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Tourism, Transport and Sustainability

Tourism in the Mediterranean Sea

ISBN: 978-1-80043-901-6, eISBN: 978-1-80043-900-9

Publication date: 1 March 2021


The development of the tourism industry is closely linked to its sustainability. The need to reconcile economic growth and sustainable development is imperative and cannot be delayed.

Long-term sustainability requires a balance between three different dimensions: economic, socio-cultural and environmental sustainability. The competitiveness and sustainability of the tourism industry is, in turn, extensively dependent on the proper and efficient functioning of the transport system. There is no tourism without travel and transport or mobility. The tourism industry benefits when public transport is widely used by tourists.

The need of a well-functioning sustainable transport system rises in the maritime transport sector before the Stockholm Conference on the Human Environment (1972) that for the first time has paid attention on the durable long-term preservation of the ecological balance, taking account of the interests of future generations. In fact, at international level, the Civil Liability Convention was adopted in 1969 to ensure an adequate compensation for oil pollution damage (including loss profit of the seaside tourism), resulting from maritime casualties involving oil carriers.

The European Commission works on a number of legislative initiatives in this area for a long time, before the Single European Act of 1986 recognised the European Community competence in the field of environment. In the same year, the ‘official’ definition of sustainable development was developed for the first time in the Brundtland Report in 1987. According to this definition, sustainable development is development that meets the needs of the present without compromising the ability of future generations to meet their own needs. In spite of the quick evolution in this field, the Brundtland definition remains still valid, but it has been supplemented by an integration with the aim to make it less anthropocentric and more ecocentric. According to the Lisbon Treaty, in force today, one of the main objectives of EU is to operate and co-operate to ensure sustainable development in Europe, maintaining a high level of environment protection. This Treaty considers sustainable development, regarded as economic prosperity, security and social justice, an objective pursued both in Europe and in external relations with third States. It demands that environmental protection requirements are integrated into the definition and implementation of the community policies and activities, with a view to promoting sustainable development. Therefore, one of the fundamental objectives of the EU is to promote sustainable tourism development in Europe.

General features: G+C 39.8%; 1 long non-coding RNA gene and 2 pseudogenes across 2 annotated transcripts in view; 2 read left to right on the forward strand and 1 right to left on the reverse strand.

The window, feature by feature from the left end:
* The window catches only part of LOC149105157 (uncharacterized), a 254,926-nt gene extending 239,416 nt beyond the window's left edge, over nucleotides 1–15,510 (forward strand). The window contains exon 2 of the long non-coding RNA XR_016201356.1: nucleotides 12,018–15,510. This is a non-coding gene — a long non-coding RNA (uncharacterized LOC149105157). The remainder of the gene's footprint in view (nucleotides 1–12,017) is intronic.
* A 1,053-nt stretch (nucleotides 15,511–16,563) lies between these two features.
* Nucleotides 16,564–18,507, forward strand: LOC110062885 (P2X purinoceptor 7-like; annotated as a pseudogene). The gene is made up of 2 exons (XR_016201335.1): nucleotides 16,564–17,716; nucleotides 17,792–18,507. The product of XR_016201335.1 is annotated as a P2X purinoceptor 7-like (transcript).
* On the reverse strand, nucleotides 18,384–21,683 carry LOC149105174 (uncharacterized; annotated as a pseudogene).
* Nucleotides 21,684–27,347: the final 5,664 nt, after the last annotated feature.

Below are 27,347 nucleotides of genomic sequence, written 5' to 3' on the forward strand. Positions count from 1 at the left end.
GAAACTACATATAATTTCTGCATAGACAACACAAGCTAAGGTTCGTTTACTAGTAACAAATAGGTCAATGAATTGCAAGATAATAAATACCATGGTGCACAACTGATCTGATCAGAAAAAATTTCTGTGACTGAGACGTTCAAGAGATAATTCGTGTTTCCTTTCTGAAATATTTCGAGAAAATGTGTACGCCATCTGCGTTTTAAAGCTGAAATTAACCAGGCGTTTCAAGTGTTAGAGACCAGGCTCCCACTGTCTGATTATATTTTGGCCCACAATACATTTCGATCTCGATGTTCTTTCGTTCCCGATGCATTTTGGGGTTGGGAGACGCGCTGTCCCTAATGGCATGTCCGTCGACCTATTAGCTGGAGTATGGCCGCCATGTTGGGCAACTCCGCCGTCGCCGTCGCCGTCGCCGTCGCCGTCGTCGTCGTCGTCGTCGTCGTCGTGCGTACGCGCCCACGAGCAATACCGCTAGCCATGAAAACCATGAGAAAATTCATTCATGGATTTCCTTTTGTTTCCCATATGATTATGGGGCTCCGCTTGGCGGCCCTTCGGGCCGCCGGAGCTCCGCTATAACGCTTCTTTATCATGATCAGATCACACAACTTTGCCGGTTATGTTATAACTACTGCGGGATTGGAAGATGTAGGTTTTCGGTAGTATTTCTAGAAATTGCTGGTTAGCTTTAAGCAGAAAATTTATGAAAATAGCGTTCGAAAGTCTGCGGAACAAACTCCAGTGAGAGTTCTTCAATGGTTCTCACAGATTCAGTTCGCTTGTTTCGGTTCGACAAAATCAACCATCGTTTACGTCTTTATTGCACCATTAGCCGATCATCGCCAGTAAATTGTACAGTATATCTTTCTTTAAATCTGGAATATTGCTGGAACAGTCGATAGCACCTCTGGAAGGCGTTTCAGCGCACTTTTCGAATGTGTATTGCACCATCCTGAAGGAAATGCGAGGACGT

Pellegrino, F. (2021), "Tourism, Transport and Sustainability", Grasso, F. and Sergi, B.S. (Ed.) Tourism in the Mediterranean Sea, Emerald Publishing Limited, Leeds, pp. 279-289.



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